How to Determine if New Manager Training is the Right Solution

Step 1: Establish Collaborative Relationships with Senior Management

This needs to start long before trying to pitch senior management with a program—manager onboarding or otherwise. It is not—let me repeat—it's not a quest for the "seat at the table." Establishing a collaborative relationship means being able to work with others to accomplish the organization's goals.

Building relationships with senior management isn't hard. But it does involve two things. First, it involves speaking in the other person's language. In the case of senior management, that probably translates to using business acumen.

Step 2: Pay Attention to the Business Problem

If we have good working relationships with others, they will come to us with their problems. None of us likes to admit we are having a challenge. That's why human resources must build relationships with managers. HR cannot be perceived as being judgmental. It needs to be perceived as a solutions provider. It goes back to the consulting approach: Consultants aren't there to judge. They are there are fix problems. In Step 1, we build relationships with managers. In Step 2, we put ourselves in the position of being a solutions provider. I'm sure you will recognize some of these reasons, but here are the more common situations in which a manager might look for guidance from HR:

Employees that aren't a good fit. You've heard the stories too. Employees who aren't performing to standard, or they just don't fit with the organization. The manager wants to make a change. Now granted, some of those situations are completely legitimate, but in some cases, the solution isn't to terminate the employee. It's to coach the employee. HR can help the manager plan the proper course of action.

Building, borrowing, or buying talent. As recruiting becomes more challenging, organizations will have to ask themselves whether they want to develop talent internally (build), engage consultants or freelancers (borrow), or hire talent from the outside (buy). This is a strategic decision, and managers will be looking to HR to help them understand the talent landscape.

Transitioning from friend to manager. One of the things that companies like to do is show employees they promote from within. It sends the message that hard work is recognized and rewarded. For the employee, though, moving from friend and co-worker to manager can be a big challenge. It's not only a challenge for the new manager but also for the employees—both those employees that the manager is now supervising and the manager's new peer group.

Knowledge management and delegation. As Baby Boomer managers plan their exit strategies into retirement, organizations need to put plans in place to transfer existing knowledge and create a smooth transition for everyone involved. HR needs to play a role in developing a global strategy that will meet the needs of the organization. Finally, managers need to delegate effectively and empower employees so they can learn.

Mergers and acquisitions. Organizations will continue to merge, acquire other entities, and split divisions. Those business activities will create manager positions and possibly even eliminate manager positions. Human resources will be involved in those decisions, redesign the organizational structure, and redefine goals, policies, and procedures.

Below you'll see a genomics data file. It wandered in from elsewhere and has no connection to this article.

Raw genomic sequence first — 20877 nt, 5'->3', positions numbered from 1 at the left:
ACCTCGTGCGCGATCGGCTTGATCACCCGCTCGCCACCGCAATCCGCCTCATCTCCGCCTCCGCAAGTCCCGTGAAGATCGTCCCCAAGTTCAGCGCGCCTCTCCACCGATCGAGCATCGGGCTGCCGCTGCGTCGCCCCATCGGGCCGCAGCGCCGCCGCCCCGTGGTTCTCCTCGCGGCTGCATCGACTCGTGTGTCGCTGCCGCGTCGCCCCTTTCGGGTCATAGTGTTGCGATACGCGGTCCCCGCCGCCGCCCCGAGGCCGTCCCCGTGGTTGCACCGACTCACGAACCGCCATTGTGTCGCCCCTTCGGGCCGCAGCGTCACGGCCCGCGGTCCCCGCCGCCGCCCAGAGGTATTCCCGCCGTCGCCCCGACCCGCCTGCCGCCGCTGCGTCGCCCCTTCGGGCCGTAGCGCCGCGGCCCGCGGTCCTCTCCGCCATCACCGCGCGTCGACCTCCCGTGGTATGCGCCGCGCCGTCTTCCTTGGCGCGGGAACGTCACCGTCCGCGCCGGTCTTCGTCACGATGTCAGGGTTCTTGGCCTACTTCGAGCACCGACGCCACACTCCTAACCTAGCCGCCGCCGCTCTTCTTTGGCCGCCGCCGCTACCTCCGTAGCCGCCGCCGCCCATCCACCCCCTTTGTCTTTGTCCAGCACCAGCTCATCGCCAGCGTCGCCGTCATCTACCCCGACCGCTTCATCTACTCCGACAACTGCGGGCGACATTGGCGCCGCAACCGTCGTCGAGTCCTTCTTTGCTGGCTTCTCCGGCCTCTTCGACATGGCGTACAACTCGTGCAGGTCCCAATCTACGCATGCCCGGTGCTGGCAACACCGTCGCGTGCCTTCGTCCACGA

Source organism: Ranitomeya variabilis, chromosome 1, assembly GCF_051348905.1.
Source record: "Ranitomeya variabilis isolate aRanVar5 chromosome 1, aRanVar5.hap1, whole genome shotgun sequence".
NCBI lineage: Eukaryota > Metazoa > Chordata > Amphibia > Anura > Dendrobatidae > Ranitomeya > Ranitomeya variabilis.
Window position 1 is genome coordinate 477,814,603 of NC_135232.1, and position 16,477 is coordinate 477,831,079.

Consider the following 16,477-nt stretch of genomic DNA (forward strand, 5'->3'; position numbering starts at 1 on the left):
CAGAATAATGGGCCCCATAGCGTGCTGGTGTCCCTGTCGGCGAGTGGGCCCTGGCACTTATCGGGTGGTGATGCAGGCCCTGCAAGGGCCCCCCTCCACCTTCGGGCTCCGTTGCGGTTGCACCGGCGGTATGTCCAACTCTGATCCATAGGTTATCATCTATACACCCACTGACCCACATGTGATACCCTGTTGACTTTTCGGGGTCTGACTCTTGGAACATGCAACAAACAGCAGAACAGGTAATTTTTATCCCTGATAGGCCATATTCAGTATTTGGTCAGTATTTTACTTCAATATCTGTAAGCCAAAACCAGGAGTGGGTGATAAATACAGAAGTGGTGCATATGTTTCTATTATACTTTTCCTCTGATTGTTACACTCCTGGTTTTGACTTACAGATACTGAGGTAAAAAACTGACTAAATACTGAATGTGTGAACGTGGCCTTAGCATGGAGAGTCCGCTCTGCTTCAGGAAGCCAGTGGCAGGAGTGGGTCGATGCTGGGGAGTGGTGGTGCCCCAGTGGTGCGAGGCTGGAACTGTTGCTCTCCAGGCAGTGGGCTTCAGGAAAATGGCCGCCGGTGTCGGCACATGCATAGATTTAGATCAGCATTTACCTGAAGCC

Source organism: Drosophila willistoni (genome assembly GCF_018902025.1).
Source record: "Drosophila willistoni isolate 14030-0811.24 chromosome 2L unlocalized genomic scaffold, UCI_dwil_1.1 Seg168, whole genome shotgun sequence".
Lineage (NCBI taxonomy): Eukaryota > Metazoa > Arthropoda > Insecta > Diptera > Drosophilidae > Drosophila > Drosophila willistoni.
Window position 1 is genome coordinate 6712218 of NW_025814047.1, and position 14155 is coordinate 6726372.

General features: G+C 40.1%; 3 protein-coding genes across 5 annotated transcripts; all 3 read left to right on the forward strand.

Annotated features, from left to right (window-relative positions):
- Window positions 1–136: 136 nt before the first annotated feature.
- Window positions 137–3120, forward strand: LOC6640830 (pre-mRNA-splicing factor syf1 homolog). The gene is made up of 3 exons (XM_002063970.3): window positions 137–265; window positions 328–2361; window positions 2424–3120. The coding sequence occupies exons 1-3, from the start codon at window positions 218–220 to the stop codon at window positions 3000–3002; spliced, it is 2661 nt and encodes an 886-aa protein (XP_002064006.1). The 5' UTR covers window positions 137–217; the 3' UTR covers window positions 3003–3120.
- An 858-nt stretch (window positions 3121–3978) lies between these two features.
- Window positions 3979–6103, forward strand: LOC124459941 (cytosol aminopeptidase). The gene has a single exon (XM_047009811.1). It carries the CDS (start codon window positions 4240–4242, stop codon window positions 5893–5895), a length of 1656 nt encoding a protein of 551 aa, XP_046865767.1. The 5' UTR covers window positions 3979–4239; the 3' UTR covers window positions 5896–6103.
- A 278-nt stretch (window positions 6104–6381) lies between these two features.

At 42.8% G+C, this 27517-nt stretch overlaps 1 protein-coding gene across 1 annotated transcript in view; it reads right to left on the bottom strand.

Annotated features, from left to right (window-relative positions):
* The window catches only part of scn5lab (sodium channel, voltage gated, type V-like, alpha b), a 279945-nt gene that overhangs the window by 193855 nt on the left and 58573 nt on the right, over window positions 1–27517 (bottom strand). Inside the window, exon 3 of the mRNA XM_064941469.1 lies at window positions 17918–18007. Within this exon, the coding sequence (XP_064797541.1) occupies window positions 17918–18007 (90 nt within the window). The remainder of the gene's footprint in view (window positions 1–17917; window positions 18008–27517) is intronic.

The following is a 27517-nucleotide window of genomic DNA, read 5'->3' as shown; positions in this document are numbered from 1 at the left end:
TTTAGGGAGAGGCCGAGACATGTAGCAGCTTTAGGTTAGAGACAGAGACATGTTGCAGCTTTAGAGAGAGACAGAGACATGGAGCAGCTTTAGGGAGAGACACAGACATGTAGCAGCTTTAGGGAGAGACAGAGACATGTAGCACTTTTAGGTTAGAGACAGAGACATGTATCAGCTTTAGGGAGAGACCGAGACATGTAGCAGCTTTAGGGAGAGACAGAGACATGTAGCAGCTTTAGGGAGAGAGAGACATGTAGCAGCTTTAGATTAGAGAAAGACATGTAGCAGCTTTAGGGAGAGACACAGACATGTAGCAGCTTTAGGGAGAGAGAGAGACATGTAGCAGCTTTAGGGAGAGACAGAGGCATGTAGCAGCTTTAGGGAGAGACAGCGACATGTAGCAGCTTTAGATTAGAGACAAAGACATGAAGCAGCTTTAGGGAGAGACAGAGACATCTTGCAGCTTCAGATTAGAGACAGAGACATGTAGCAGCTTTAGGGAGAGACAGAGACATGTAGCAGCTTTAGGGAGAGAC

Unexpected departures (or death). I know this topic is depressing, but it's a reality we have to deal with. A manager that the company thought would never leave comes in one day and resigns. Or announces his or her retirement. A manager has a heart attack over the weekend. Or a fatal accident. The company must figure out how the business will operate without that individual.

Again, these are just a few of the most common situations. The goal wasn't to create an exhaustive list of situations but instead to get us thinking about those times when we want managers to bring human resources into the decision-making process. Managers will bring us into the loop if they feel comfortable coming to HR and confident HR will help them solve their problems.

Step 3: Solve Problems So They Stay Solved

The manager relationships are solid. The challenges are clearly identified. HR is getting involved in the issues where it can have an impact. This is the step in which we use our HR knowledge to solve the problem, not to put a bandage on it.

At this step in the process, we're not doing an assessment. We need to convince the organization that an assessment is the next logical step. Whereas most of the time, we want employees to come to us with both the problem and the solution, at times it makes sense to let a thorough assessment tell us the answer. If you've ever had senior managers come into your office and tell you both the problem and their proposed solution, you know how difficult it can be to talk them out of their proposed solution and into yours. Not impossible, just a lot of hard work—energy that could be spent doing a proper assessment.

From Sharlyn Lauby, Manager Onboarding: 5 Steps for Setting New Leaders Up for Success<​> (SHRM, 2016).



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